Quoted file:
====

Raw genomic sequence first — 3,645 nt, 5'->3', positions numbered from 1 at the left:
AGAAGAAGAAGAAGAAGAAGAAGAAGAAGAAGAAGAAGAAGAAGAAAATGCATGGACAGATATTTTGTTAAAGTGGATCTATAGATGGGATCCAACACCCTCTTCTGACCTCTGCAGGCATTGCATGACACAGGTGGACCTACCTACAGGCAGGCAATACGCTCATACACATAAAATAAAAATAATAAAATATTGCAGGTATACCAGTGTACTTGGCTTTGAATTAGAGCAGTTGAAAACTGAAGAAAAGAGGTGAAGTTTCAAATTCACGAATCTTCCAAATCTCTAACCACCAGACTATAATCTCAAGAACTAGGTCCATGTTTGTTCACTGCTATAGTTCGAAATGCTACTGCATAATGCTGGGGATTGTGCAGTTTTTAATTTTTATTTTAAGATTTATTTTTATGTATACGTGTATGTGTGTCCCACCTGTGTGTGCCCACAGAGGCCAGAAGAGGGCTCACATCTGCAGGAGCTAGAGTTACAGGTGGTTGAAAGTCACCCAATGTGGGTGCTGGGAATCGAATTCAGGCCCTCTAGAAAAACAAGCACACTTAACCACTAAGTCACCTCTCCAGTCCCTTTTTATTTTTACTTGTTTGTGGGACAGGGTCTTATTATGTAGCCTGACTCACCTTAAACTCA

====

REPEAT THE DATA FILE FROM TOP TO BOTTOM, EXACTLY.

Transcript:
Raw genomic sequence first — 3,645 nt, 5'->3', positions numbered from 1 at the left:
AGAAGAAGAAGAAGAAGAAGAAGAAGAAGAAGAAGAAGAAGAAGAAAATGCATGGACAGATATTTTGTTAAAGTGGATCTATAGATGGGATCCAACACCCTCTTCTGACCTCTGCAGGCATTGCATGACACAGGTGGACCTACCTACAGGCAGGCAATACGCTCATACACATAAAATAAAAATAATAAAATATTGCAGGTATACCAGTGTACTTGGCTTTGAATTAGAGCAGTTGAAAACTGAAGAAAAGAGGTGAAGTTTCAAATTCACGAATCTTCCAAATCTCTAACCACCAGACTATAATCTCAAGAACTAGGTCCATGTTTGTTCACTGCTATAGTTCGAAATGCTACTGCATAATGCTGGGGATTGTGCAGTTTTTAATTTTTATTTTAAGATTTATTTTTATGTATACGTGTATGTGTGTCCCACCTGTGTGTGCCCACAGAGGCCAGAAGAGGGCTCACATCTGCAGGAGCTAGAGTTACAGGTGGTTGAAAGTCACCCAATGTGGGTGCTGGGAATCGAATTCAGGCCCTCTAGAAAAACAAGCACACTTAACCACTAAGTCACCTCTCCAGTCCCTTTTTATTTTTACTTGTTTGTGGGACAGGGTCTTATTATGTAGCCTGACTCACCTTAAACTCA